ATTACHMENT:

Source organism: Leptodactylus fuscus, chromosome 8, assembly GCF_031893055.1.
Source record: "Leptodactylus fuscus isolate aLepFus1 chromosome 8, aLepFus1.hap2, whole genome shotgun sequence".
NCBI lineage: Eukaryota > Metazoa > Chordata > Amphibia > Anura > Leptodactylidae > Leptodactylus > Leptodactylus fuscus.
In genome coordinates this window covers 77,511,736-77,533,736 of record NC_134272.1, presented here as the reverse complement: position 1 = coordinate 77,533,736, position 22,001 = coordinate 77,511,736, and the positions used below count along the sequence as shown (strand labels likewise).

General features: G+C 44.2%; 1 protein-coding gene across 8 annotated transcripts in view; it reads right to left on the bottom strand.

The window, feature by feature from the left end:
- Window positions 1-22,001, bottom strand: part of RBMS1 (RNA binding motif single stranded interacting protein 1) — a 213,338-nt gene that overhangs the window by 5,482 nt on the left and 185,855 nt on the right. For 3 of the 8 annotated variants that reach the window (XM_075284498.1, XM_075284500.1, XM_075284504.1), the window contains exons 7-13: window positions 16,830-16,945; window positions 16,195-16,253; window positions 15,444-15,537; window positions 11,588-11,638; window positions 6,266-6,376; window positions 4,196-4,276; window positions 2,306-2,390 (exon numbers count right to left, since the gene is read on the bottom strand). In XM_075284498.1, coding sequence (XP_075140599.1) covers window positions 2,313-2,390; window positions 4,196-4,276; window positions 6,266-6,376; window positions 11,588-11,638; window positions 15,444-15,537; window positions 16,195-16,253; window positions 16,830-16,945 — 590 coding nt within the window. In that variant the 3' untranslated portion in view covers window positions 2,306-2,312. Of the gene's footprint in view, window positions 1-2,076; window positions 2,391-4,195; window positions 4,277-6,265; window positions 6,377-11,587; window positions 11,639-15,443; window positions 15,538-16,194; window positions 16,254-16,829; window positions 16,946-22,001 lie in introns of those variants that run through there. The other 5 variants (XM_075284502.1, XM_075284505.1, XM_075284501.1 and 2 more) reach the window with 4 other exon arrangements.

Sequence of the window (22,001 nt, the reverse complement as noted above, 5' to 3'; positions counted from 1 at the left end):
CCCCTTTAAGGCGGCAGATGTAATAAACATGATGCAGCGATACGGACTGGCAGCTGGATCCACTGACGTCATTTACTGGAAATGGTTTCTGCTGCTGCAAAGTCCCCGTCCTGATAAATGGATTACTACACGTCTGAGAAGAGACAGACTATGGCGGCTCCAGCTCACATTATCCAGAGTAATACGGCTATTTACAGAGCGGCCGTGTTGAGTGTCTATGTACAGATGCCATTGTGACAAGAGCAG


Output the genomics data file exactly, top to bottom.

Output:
Source organism: Leptodactylus fuscus, chromosome 8, assembly GCF_031893055.1.
Source record: "Leptodactylus fuscus isolate aLepFus1 chromosome 8, aLepFus1.hap2, whole genome shotgun sequence".
NCBI lineage: Eukaryota > Metazoa > Chordata > Amphibia > Anura > Leptodactylidae > Leptodactylus > Leptodactylus fuscus.
In genome coordinates this window covers 77,511,736-77,533,736 of record NC_134272.1, presented here as the reverse complement: position 1 = coordinate 77,533,736, position 22,001 = coordinate 77,511,736, and the positions used below count along the sequence as shown (strand labels likewise).

General features: G+C 44.2%; 1 protein-coding gene across 8 annotated transcripts in view; it reads right to left on the bottom strand.

The window, feature by feature from the left end:
- Window positions 1-22,001, bottom strand: part of RBMS1 (RNA binding motif single stranded interacting protein 1) — a 213,338-nt gene that overhangs the window by 5,482 nt on the left and 185,855 nt on the right. For 3 of the 8 annotated variants that reach the window (XM_075284498.1, XM_075284500.1, XM_075284504.1), the window contains exons 7-13: window positions 16,830-16,945; window positions 16,195-16,253; window positions 15,444-15,537; window positions 11,588-11,638; window positions 6,266-6,376; window positions 4,196-4,276; window positions 2,306-2,390 (exon numbers count right to left, since the gene is read on the bottom strand). In XM_075284498.1, coding sequence (XP_075140599.1) covers window positions 2,313-2,390; window positions 4,196-4,276; window positions 6,266-6,376; window positions 11,588-11,638; window positions 15,444-15,537; window positions 16,195-16,253; window positions 16,830-16,945 — 590 coding nt within the window. In that variant the 3' untranslated portion in view covers window positions 2,306-2,312. Of the gene's footprint in view, window positions 1-2,076; window positions 2,391-4,195; window positions 4,277-6,265; window positions 6,377-11,587; window positions 11,639-15,443; window positions 15,538-16,194; window positions 16,254-16,829; window positions 16,946-22,001 lie in introns of those variants that run through there. The other 5 variants (XM_075284502.1, XM_075284505.1, XM_075284501.1 and 2 more) reach the window with 4 other exon arrangements.

Sequence of the window (22,001 nt, the reverse complement as noted above, 5' to 3'; positions counted from 1 at the left end):
CCCCTTTAAGGCGGCAGATGTAATAAACATGATGCAGCGATACGGACTGGCAGCTGGATCCACTGACGTCATTTACTGGAAATGGTTTCTGCTGCTGCAAAGTCCCCGTCCTGATAAATGGATTACTACACGTCTGAGAAGAGACAGACTATGGCGGCTCCAGCTCACATTATCCAGAGTAATACGGCTATTTACAGAGCGGCCGTGTTGAGTGTCTATGTACAGATGCCATTGTGACAAGAGCAG